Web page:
A funny thing happened in the late 1970s: TV began its descent to the scrap heap of media history. Sure it’s still around and in some ways more popular than ever. But instead of being the industry it used to be, where the best people go to do their best work, television is now a last resort or forbidden outpost for the self-reliant, talented, creative people who used to populate it.
Some people say TV did it to itself with inane and unoriginal programming, ever-worsening news standards, and deserting the very communities they served by selling out to absentee corporate landlords who took the money and used it to buy even more TV stations at the expense of valuable and important local programs.
But what really did it was the invention of small, affordable cameras and computer-based editing. In a dramatic and rapid period from the late 1980s through the 1990s, digital democratization turned every bored or artistic teenager into a video producer. Their videos produced YouTube. YouTube- well, you know the rest.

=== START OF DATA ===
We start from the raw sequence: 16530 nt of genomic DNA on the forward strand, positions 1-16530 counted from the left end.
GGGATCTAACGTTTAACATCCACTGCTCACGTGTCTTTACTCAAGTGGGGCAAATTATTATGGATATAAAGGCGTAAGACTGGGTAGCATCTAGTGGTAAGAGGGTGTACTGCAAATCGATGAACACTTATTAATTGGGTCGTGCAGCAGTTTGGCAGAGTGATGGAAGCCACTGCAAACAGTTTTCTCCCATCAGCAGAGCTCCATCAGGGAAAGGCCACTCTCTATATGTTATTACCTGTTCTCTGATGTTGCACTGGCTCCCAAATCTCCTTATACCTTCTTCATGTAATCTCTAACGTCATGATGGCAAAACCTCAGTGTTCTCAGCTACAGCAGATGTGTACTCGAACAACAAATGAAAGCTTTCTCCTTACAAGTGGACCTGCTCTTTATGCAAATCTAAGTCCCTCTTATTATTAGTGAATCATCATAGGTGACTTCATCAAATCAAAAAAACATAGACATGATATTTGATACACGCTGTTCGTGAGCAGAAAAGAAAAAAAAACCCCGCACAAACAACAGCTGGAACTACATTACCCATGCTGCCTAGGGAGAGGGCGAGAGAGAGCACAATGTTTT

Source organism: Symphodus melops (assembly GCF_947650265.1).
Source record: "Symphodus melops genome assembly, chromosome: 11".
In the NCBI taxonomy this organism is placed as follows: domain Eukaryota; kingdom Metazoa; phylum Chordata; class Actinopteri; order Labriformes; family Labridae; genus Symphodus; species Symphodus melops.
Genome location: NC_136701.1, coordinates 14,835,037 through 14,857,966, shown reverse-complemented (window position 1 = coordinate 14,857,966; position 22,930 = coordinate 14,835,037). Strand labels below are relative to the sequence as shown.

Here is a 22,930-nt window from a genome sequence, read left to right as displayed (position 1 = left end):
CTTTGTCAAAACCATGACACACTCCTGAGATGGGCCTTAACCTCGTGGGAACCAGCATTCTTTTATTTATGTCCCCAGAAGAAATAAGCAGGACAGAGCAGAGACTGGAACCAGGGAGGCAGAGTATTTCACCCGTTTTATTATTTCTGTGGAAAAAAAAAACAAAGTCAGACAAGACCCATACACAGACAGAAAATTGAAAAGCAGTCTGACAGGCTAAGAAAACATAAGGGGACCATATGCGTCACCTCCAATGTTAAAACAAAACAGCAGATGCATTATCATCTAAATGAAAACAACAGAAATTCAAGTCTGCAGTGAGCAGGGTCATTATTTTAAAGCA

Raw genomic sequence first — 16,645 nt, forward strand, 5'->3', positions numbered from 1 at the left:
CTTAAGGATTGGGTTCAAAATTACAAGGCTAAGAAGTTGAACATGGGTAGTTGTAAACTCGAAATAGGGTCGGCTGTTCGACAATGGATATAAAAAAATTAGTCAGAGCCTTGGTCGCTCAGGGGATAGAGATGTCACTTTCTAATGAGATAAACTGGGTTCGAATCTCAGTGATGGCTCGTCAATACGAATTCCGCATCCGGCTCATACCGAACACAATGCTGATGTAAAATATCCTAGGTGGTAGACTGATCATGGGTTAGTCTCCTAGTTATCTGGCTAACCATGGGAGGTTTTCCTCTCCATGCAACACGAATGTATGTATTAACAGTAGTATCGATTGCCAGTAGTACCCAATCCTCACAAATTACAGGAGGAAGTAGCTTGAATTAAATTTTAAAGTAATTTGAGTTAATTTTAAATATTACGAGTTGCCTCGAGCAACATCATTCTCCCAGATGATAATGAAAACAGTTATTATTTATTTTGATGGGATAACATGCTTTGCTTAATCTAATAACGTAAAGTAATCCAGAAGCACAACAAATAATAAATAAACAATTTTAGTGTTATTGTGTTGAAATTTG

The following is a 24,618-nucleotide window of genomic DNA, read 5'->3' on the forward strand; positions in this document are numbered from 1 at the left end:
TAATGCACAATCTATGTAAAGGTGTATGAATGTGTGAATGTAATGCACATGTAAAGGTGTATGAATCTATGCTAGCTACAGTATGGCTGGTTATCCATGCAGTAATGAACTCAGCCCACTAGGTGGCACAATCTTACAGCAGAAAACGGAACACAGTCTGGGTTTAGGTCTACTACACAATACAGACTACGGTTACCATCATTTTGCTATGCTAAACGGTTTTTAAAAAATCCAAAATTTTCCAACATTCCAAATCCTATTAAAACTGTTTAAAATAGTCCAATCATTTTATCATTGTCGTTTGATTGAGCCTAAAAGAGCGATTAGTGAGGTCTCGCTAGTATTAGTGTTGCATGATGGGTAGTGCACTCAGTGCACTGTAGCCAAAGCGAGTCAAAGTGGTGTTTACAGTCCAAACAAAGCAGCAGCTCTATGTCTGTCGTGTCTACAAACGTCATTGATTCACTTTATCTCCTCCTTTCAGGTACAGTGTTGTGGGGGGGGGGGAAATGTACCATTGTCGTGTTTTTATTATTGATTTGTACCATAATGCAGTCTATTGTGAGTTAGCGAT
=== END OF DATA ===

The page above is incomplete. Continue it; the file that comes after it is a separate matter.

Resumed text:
Now TV news operations and program producers imitate those same bored teenagers, simultaneously courting and stealing from them. Without teenagers, there are no future TV viewers. Statistics show fewer and fewer young people watch TV or even know what it is. I believe that’s a good thing because, first of all, they’re doing something else which is likely much more constructive. But second and perhaps most important, it’s shaking the television industry right to its dried- up roots. The result of this shakeup though has been sadly misguided: Layoffs, cutbacks, repetition, yet more imitation, and a total reliance on political campaign advertising money to keep running what’s left.
Instead of fighting back and reclaiming the creative high ground, the TV biz acts as if suicide is the only option. I’d hate to see the business I dedicated more than 30 years of my life to destroy itself. But then again, it’s not the business that I loved and gave up everything to succeed in anymore.